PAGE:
At the low data rates needed for barcode applications, such interference is not particularly troublesome, since the few data packets transmitted are rarely simultaneous. In telephony-over-WLAN applications on the other hand, because maximum communication bandwidth is needed, interference is important. To provide the necessary bandwidth in this case, the data packets generated by the individual phone calls must be distributed among many access points, and yet the access points’ range, i.e. their transmitter power, must be kept low to prevent interference. Hence such a network consists of many small wireless cells with little spatial overlap.
Most applications lie somewhere between the two extremes just described. In hospitals for example, WLANs are used to locate RFID-tagged doctors and medical equipment: this requires coverage by several access points at every location in the building. Furthermore, in addition optimizing the WLAN for its specific application, planning should also minimize the signal escaping the site in order to prevent unauthorized network intrusion.
Optimum Radio Coverage Through Simulation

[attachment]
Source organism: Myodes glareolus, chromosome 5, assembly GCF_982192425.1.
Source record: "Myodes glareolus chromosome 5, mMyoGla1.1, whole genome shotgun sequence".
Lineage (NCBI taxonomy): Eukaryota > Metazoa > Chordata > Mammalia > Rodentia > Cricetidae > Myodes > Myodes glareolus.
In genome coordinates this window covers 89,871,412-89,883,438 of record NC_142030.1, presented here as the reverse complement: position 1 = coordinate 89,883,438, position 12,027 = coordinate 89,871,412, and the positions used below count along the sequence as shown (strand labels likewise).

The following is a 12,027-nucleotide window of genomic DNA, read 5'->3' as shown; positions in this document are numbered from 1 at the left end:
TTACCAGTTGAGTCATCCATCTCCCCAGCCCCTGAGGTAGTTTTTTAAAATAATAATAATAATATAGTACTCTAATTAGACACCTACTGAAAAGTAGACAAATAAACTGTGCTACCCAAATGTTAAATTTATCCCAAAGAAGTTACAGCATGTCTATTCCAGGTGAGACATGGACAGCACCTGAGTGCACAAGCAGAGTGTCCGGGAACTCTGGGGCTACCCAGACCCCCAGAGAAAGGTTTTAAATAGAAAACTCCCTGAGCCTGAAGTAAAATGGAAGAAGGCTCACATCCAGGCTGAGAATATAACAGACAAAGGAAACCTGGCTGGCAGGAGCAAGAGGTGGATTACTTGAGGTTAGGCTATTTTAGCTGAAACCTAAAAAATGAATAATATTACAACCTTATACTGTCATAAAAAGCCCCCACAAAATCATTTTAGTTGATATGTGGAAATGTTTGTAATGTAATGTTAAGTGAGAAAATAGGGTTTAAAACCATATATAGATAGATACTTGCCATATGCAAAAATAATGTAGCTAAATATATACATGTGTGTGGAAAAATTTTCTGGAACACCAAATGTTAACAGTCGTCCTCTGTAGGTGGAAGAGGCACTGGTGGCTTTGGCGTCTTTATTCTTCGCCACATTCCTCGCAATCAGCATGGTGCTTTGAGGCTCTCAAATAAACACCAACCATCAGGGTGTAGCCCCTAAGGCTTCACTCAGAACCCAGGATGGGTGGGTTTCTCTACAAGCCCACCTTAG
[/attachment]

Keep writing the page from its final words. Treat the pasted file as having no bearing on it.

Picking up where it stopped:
Efficient planning can meet these challenges by simulating the wireless network and modeling its applications. Specialized software products are available for this purpose, such as the RF3D WifiPlanner from Psiber Data (Figure 2). This new, low-cost software is the first to provide true three-dimensional computation of the signal strength distribution, taking into account the interference from access points above and below each floor in multi-story buildings, for example. Moreover, the fast 3D algorithms permit on-screen interactive simulation. This means that the changes in the distribution of WLAN signal strength as access points are added or moved can be seen directly on the screen. This allows the user to optimize the number and configuration of access points in the network. Ironically, the most common mistake in WLAN planning is the use of too many access points, which often leads to unnecessary interference between them due to insufficient channel separation. And incidentally, saving even one access point pays for the cost of the planning software.